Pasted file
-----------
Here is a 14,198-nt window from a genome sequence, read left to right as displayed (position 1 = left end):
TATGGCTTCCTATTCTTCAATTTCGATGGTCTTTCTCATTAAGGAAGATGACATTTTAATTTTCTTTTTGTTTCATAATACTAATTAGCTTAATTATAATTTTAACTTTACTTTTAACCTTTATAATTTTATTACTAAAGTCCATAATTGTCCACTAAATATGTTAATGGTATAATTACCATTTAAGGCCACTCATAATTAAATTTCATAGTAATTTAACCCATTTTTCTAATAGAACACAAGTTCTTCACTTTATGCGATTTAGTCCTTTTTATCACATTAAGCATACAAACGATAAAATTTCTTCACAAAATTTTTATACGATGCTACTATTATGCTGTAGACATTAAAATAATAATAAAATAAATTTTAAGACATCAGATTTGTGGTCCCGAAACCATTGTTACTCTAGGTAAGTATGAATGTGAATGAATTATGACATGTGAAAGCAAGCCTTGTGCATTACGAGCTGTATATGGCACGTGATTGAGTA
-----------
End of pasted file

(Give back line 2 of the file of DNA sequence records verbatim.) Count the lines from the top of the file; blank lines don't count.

TATGGCTTCCTATTCTTCAATTTCGATGGTCTTTCTCATTAAGGAAGATGACATTTTAATTTTCTTTTTGTTTCATAATACTAATTAGCTTAATTATAATTTTAACTTTACTTTTAACCTTTATAATTTTATTACTAAAGTCCATAATTGTCCACTAAATATGTTAATGGTATAATTACCATTTAAGGCCACTCATAATTAAATTTCATAGTAATTTAACCCATTTTTCTAATAGAACACAAGTTCTTCACTTTATGCGATTTAGTCCTTTTTATCACATTAAGCATACAAACGATAAAATTTCTTCACAAAATTTTTATACGATGCTACTATTATGCTGTAGACATTAAAATAATAATAAAATAAATTTTAAGACATCAGATTTGTGGTCCCGAAACCATTGTTACTCTAGGTAAGTATGAATGTGAATGAATTATGACATGTGAAAGCAAGCCTTGTGCATTACGAGCTGTATATGGCACGTGATTGAGTA